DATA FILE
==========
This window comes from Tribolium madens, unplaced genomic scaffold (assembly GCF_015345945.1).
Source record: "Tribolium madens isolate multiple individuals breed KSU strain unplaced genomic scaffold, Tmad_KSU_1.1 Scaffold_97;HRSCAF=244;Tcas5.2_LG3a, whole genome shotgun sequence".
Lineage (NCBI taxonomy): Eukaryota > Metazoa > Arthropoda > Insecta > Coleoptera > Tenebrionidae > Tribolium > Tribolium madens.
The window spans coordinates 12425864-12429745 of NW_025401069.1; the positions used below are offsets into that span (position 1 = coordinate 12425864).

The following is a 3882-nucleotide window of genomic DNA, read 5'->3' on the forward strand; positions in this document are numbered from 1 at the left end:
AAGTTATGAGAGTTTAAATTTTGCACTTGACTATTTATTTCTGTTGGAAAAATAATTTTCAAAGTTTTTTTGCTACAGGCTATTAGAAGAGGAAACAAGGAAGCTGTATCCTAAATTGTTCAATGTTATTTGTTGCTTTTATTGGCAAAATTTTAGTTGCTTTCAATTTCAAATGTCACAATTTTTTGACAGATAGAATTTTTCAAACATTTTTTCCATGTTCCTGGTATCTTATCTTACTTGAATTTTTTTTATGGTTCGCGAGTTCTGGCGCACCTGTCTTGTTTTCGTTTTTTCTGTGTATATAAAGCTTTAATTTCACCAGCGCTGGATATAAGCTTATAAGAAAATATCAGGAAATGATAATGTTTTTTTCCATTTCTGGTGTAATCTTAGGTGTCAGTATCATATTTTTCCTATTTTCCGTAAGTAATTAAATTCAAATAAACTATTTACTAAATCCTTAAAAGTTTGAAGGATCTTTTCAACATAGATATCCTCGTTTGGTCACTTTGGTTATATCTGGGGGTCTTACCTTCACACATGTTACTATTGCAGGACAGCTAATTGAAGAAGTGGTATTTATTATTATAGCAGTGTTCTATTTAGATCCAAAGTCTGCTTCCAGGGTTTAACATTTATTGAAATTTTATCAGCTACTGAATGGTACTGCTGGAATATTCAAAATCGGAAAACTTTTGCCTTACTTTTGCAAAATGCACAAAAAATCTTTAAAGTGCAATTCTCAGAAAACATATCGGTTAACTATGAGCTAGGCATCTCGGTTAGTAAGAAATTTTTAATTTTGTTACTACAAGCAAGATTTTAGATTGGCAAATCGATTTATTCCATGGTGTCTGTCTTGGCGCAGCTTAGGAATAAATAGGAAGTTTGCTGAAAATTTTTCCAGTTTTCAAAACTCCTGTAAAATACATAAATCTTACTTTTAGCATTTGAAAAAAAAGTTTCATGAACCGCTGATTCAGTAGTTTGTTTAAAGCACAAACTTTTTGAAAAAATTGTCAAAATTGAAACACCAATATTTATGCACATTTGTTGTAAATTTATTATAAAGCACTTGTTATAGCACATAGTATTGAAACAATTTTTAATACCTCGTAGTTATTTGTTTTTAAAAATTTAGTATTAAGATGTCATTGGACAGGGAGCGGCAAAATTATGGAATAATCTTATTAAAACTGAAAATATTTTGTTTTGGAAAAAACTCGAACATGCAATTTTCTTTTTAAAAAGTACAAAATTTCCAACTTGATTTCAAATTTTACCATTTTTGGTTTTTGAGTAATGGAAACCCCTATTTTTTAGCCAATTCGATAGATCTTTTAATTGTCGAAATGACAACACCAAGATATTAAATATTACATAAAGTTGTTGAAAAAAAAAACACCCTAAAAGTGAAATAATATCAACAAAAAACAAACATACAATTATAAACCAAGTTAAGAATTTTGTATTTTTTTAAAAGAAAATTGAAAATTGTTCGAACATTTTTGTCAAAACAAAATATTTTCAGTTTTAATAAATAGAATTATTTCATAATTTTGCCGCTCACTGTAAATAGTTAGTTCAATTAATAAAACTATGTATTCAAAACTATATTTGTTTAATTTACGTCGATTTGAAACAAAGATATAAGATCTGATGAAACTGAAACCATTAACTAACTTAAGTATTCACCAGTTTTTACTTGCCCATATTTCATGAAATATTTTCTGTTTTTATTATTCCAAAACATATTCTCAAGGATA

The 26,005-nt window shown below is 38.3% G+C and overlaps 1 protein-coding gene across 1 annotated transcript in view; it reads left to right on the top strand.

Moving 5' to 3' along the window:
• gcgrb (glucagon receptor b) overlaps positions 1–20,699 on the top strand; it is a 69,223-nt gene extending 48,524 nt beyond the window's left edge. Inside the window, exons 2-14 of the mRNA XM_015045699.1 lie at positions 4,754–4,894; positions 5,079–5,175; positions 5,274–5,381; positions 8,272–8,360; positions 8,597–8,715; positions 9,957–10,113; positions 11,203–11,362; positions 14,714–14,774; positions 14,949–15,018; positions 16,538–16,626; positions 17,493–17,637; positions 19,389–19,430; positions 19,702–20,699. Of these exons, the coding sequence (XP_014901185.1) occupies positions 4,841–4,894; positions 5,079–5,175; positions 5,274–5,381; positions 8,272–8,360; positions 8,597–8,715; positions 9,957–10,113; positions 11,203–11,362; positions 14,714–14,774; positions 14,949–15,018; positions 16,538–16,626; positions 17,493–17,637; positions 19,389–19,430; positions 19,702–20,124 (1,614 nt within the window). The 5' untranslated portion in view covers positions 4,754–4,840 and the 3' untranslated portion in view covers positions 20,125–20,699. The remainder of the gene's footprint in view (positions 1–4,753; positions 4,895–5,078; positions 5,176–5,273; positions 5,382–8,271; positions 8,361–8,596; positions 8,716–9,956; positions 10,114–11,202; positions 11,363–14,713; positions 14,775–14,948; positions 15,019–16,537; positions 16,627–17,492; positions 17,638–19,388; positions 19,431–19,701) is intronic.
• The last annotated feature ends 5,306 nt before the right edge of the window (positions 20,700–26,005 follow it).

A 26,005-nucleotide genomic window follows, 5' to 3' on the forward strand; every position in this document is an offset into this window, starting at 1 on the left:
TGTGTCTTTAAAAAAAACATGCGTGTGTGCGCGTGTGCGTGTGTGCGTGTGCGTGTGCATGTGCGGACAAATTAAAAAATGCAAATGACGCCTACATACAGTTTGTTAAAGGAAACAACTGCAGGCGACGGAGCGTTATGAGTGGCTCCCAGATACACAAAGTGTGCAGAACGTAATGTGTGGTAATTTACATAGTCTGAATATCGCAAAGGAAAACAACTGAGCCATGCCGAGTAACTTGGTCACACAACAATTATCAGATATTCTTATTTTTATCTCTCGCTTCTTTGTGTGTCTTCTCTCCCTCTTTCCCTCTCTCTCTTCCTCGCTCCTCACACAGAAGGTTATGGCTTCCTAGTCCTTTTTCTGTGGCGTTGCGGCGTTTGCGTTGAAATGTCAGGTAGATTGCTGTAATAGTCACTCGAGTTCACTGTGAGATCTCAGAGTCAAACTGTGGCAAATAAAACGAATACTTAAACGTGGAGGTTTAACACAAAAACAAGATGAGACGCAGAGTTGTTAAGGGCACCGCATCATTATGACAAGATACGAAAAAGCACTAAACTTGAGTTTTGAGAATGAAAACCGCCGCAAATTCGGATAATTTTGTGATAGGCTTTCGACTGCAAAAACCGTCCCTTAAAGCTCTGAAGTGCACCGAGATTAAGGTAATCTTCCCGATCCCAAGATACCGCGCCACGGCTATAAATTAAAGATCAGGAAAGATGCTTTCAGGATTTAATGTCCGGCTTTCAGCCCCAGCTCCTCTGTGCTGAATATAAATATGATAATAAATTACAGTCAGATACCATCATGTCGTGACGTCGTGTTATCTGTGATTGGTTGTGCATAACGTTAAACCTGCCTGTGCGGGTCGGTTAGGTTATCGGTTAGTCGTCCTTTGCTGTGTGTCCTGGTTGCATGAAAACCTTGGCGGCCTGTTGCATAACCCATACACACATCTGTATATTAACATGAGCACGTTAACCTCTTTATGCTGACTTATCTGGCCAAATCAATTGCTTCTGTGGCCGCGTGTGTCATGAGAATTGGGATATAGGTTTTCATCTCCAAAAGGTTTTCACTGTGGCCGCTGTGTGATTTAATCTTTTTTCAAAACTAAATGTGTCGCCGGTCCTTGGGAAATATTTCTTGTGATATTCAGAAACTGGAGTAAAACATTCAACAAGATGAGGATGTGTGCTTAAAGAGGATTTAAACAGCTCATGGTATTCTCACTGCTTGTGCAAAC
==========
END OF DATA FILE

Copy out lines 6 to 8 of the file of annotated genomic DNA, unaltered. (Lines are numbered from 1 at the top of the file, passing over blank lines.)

AAGTTATGAGAGTTTAAATTTTGCACTTGACTATTTATTTCTGTTGGAAAAATAATTTTCAAAGTTTTTTTGCTACAGGCTATTAGAAGAGGAAACAAGGAAGCTGTATCCTAAATTGTTCAATGTTATTTGTTGCTTTTATTGGCAAAATTTTAGTTGCTTTCAATTTCAAATGTCACAATTTTTTGACAGATAGAATTTTTCAAACATTTTTTCCATGTTCCTGGTATCTTATCTTACTTGAATTTTTTTTATGGTTCGCGAGTTCTGGCGCACCTGTCTTGTTTTCGTTTTTTCTGTGTATATAAAGCTTTAATTTCACCAGCGCTGGATATAAGCTTATAAGAAAATATCAGGAAATGATAATGTTTTTTTCCATTTCTGGTGTAATCTTAGGTGTCAGTATCATATTTTTCCTATTTTCCGTAAGTAATTAAATTCAAATAAACTATTTACTAAATCCTTAAAAGTTTGAAGGATCTTTTCAACATAGATATCCTCGTTTGGTCACTTTGGTTATATCTGGGGGTCTTACCTTCACACATGTTACTATTGCAGGACAGCTAATTGAAGAAGTGGTATTTATTATTATAGCAGTGTTCTATTTAGATCCAAAGTCTGCTTCCAGGGTTTAACATTTATTGAAATTTTATCAGCTACTGAATGGTACTGCTGGAATATTCAAAATCGGAAAACTTTTGCCTTACTTTTGCAAAATGCACAAAAAATCTTTAAAGTGCAATTCTCAGAAAACATATCGGTTAACTATGAGCTAGGCATCTCGGTTAGTAAGAAATTTTTAATTTTGTTACTACAAGCAAGATTTTAGATTGGCAAATCGATTTATTCCATGGTGTCTGTCTTGGCGCAGCTTAGGAATAAATAGGAAGTTTGCTGAAAATTTTTCCAGTTTTCAAAACTCCTGTAAAATACATAAATCTTACTTTTAGCATTTGAAAAAAAAGTTTCATGAACCGCTGATTCAGTAGTTTGTTTAAAGCACAAACTTTTTGAAAAAATTGTCAAAATTGAAACACCAATATTTATGCACATTTGTTGTAAATTTATTATAAAGCACTTGTTATAGCACATAGTATTGAAACAATTTTTAATACCTCGTAGTTATTTGTTTTTAAAAATTTAGTATTAAGATGTCATTGGACAGGGAGCGGCAAAATTATGGAATAATCTTATTAAAACTGAAAATATTTTGTTTTGGAAAAAACTCGAACATGCAATTTTCTTTTTAAAAAGTACAAAATTTCCAACTTGATTTCAAATTTTACCATTTTTGGTTTTTGAGTAATGGAAACCCCTATTTTTTAGCCAATTCGATAGATCTTTTAATTGTCGAAATGACAACACCAAGATATTAAATATTACATAAAGTTGTTGAAAAAAAAAACACCCTAAAAGTGAAATAATATCAACAAAAAACAAACATACAATTATAAACCAAGTTAAGAATTTTGTATTTTTTTAAAAGAAAATTGAAAATTGTTCGAACATTTTTGTCAAAACAAAATATTTTCAGTTTTAATAAATAGAATTATTTCATAATTTTGCCGCTCACTGTAAATAGTTAGTTCAATTAATAAAACTATGTATTCAAAACTATATTTGTTTAATTTACGTCGATTTGAAACAAAGATATAAGATCTGATGAAACTGAAACCATTAACTAACTTAAGTATTCACCAGTTTTTACTTGCCCATATTTCATGAAATATTTTCTGTTTTTATTATTCCAAAACATATTCTCAAGGATA

The 26,005-nt window shown below is 38.3% G+C and overlaps 1 protein-coding gene across 1 annotated transcript in view; it reads left to right on the top strand.

Moving 5' to 3' along the window: